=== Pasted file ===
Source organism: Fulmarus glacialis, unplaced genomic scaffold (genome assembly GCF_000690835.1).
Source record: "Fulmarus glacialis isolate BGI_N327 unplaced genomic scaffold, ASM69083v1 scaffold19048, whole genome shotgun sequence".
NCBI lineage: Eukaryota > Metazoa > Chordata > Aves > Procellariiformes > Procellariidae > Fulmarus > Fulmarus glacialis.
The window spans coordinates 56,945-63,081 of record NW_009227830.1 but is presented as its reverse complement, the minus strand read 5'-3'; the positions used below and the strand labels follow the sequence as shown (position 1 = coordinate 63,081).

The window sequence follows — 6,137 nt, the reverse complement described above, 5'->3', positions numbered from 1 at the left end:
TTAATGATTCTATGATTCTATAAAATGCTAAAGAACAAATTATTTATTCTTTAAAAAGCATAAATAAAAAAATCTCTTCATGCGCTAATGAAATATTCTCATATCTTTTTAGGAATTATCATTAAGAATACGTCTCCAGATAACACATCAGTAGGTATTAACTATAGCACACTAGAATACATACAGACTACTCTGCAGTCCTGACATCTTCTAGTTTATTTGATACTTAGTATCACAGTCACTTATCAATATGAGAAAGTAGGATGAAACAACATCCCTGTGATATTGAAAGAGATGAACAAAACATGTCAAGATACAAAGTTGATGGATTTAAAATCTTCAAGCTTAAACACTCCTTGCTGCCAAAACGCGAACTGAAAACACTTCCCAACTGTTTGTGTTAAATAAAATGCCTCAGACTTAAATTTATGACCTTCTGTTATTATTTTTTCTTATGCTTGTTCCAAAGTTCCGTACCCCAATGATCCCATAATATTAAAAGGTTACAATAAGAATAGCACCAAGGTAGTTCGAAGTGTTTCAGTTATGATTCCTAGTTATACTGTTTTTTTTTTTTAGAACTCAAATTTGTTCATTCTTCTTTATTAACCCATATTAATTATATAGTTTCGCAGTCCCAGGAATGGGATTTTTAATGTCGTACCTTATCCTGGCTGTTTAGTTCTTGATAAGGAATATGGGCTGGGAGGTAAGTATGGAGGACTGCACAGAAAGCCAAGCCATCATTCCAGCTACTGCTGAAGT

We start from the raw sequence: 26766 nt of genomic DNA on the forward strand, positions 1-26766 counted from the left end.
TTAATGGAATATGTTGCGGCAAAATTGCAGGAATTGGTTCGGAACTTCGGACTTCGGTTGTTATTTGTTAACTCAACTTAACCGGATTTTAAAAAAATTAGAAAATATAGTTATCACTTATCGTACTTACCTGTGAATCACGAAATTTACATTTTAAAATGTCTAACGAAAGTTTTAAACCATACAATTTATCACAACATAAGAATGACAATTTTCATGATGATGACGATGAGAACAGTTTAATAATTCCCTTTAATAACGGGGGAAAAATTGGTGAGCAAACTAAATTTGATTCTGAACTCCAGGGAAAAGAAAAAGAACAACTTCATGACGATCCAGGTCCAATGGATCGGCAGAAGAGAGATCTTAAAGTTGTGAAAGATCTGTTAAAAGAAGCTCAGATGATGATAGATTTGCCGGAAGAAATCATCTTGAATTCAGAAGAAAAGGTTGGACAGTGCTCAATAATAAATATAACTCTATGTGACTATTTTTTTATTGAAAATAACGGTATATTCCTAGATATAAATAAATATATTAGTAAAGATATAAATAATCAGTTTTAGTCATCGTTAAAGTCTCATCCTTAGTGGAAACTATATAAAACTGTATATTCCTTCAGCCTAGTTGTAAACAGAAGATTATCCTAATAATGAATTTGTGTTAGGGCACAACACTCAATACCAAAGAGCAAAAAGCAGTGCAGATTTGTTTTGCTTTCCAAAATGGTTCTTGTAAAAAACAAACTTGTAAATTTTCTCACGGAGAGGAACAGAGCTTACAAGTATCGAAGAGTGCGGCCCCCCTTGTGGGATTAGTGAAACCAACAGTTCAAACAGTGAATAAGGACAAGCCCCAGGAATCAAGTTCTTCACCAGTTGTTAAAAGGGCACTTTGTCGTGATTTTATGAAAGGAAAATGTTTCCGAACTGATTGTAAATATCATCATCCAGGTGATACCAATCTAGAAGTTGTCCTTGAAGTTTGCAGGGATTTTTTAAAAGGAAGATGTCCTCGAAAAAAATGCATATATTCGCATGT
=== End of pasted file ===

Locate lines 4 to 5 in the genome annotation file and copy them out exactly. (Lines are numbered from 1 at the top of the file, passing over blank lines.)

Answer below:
The window spans coordinates 56,945-63,081 of record NW_009227830.1 but is presented as its reverse complement, the minus strand read 5'-3'; the positions used below and the strand labels follow the sequence as shown (position 1 = coordinate 63,081).

The window sequence follows — 6,137 nt, the reverse complement described above, 5'->3', positions numbered from 1 at the left end: